(U.S. Office of Management and Budget, 1985) to adhere to predetermined schedules for the public release of key economic indicators and take steps to ensure that no person outside the agency has access to such indicators before the official release time. Statistical Policy Directive Number 4 (U.S. Office of Management and Budget, 2008) requires agencies to develop and publish schedules for release of other important social and economic indicators as well (see Appendix A). When an agency modifies a customary release schedule for statistical purposes, it should announce and explain the change as far in advance as possible.
Regarding press releases, Statistical Policy Directive Number 4 encourages statistical agencies to use them as a way to publicize and thereby expand the dissemination of data to the public. The directive explicitly states that “statistical press releases must be produced and issued by the statistical agency and must provide a policy-neutral description of the data.” Policy pronouncements must be issued separately by executive branch policy officials and not by the statistical agency, and “policy officials of the issuing department may review the draft statistical press release to ensure that it does not include policy pronouncements” but for no other reason.
Practice 3: Continual Development of More Useful Data
Federal statistical agencies cannot be static. To provide information of continued relevance for public and policy use, they must continually anticipate data needs for future policy considerations and look for ways to develop data systems that can serve broad purposes. To improve the quality and timeliness of their information, they must keep abreast of methodological and technological advances and be prepared to implement new procedures in a timely manner. They must also continually seek ways to make their operations more efficient and cost-effective. Preparing for the future requires that agencies periodically assess the justification, scope, and frequency of existing data series, plan new data series as required, and be innovative and open in their consideration of ways to improve their programs. Because of the decentralized nature of the federal statistical system, innovation often requires cross-agency collaboration. Innovation also implies a willingness to reach out to a broad range of users to identify emerging needs and to implement different kinds of data collection efforts to answer different needs.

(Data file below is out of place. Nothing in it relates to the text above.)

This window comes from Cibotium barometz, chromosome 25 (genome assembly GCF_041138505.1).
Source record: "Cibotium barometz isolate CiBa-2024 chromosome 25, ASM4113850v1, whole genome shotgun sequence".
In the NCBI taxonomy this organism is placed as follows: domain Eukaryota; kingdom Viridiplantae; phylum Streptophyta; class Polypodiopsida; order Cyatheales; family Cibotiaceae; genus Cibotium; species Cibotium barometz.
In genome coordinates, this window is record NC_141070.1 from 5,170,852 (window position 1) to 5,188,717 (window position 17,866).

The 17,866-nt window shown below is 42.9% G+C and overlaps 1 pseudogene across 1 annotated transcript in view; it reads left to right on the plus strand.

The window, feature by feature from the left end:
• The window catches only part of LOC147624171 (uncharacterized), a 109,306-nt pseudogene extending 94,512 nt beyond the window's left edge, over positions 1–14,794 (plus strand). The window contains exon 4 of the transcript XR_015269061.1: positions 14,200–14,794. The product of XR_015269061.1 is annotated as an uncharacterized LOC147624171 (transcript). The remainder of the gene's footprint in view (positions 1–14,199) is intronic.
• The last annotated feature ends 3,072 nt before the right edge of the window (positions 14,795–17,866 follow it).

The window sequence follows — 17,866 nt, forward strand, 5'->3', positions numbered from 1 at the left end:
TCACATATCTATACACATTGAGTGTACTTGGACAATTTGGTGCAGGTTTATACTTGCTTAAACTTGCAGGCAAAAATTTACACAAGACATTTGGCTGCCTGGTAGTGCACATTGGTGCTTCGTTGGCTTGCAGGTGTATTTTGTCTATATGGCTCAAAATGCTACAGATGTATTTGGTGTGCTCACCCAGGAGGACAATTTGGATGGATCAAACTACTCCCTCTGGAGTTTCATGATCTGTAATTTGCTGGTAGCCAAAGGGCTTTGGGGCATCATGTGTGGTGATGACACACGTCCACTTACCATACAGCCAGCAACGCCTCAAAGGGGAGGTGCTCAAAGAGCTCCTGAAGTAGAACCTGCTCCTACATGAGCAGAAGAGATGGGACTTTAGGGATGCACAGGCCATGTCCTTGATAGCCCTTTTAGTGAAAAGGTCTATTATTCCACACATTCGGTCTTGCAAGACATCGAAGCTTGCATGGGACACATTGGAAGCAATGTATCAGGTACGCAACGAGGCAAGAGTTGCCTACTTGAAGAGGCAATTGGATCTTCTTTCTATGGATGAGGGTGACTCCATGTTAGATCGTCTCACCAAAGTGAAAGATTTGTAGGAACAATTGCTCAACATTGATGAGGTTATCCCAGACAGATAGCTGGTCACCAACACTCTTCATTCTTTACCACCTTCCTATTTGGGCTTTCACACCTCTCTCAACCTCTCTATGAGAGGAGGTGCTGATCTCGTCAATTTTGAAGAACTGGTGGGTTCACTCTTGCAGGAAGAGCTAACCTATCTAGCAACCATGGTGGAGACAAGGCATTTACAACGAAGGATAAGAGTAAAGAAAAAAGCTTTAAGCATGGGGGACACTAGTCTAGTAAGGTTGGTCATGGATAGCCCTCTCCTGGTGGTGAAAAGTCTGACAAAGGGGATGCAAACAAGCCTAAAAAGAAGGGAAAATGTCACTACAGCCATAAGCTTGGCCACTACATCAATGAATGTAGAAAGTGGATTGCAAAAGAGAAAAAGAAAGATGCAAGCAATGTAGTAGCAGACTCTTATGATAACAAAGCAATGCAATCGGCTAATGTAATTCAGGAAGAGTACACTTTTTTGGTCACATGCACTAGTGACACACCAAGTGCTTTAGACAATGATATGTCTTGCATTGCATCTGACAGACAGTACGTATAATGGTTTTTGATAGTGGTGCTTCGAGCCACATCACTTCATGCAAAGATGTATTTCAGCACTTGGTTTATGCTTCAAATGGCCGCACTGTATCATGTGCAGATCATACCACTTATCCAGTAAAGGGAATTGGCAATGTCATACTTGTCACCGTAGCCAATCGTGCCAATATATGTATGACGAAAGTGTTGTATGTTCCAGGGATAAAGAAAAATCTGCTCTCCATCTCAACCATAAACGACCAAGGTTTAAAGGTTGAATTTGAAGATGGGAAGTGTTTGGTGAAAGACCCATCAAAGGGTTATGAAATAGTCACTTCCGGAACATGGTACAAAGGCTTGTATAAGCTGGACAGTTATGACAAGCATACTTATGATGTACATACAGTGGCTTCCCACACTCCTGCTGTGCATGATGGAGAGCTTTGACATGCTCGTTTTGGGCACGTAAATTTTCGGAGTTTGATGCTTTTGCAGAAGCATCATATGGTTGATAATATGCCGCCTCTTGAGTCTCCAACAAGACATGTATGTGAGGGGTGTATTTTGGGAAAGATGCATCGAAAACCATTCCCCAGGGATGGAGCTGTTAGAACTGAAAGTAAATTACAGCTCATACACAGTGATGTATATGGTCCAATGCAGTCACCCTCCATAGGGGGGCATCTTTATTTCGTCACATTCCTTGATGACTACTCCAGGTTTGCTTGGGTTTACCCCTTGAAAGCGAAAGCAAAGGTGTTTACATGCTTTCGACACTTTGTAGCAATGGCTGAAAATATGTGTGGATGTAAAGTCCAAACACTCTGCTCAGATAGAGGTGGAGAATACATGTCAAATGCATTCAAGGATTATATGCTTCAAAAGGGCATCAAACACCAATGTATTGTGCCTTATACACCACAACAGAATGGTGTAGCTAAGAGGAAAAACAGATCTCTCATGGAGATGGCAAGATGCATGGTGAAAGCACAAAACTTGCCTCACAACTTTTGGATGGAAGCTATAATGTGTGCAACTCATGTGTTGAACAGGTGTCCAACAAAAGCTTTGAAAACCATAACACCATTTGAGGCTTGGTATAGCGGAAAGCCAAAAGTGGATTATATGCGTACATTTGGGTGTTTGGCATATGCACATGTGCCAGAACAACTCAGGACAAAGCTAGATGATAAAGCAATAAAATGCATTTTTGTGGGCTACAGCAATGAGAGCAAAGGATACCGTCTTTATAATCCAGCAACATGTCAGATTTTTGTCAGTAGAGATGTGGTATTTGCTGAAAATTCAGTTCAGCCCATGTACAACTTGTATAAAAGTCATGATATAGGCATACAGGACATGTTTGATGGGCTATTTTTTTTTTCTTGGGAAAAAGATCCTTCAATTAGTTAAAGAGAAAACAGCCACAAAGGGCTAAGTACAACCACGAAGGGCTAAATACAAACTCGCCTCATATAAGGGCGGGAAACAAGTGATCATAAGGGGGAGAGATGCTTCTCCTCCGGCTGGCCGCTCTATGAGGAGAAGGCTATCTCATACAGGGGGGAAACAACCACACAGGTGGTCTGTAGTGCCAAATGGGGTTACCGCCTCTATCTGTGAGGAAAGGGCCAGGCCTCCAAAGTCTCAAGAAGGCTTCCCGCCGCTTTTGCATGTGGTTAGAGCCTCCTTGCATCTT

In essence, statistical agencies need to define their primary business as that of providing relevant, accurate, and timely statistical information rather
than continuing long-standing data collection and estimation programs for their own sakes. Over time, this goal will likely require the use of new methods and data sources and new ways of combining information from multiple sources, including cross-sectional and longitudinal surveys, administrative records, and other sources. In considering data collection, estimation, and dissemination strategies for the future, statistical agencies must be mindful of tradeoffs among relevance, accuracy, timeliness, costs, and transparency. It will not usually be possible to maximize all five criteria at the same time, and, indeed, a major challenge for federal statistical agencies is that of continuing to produce high-quality statistics in the face of constrained budgets and growing user demands for relevance and timeliness.
Multiple Data Sources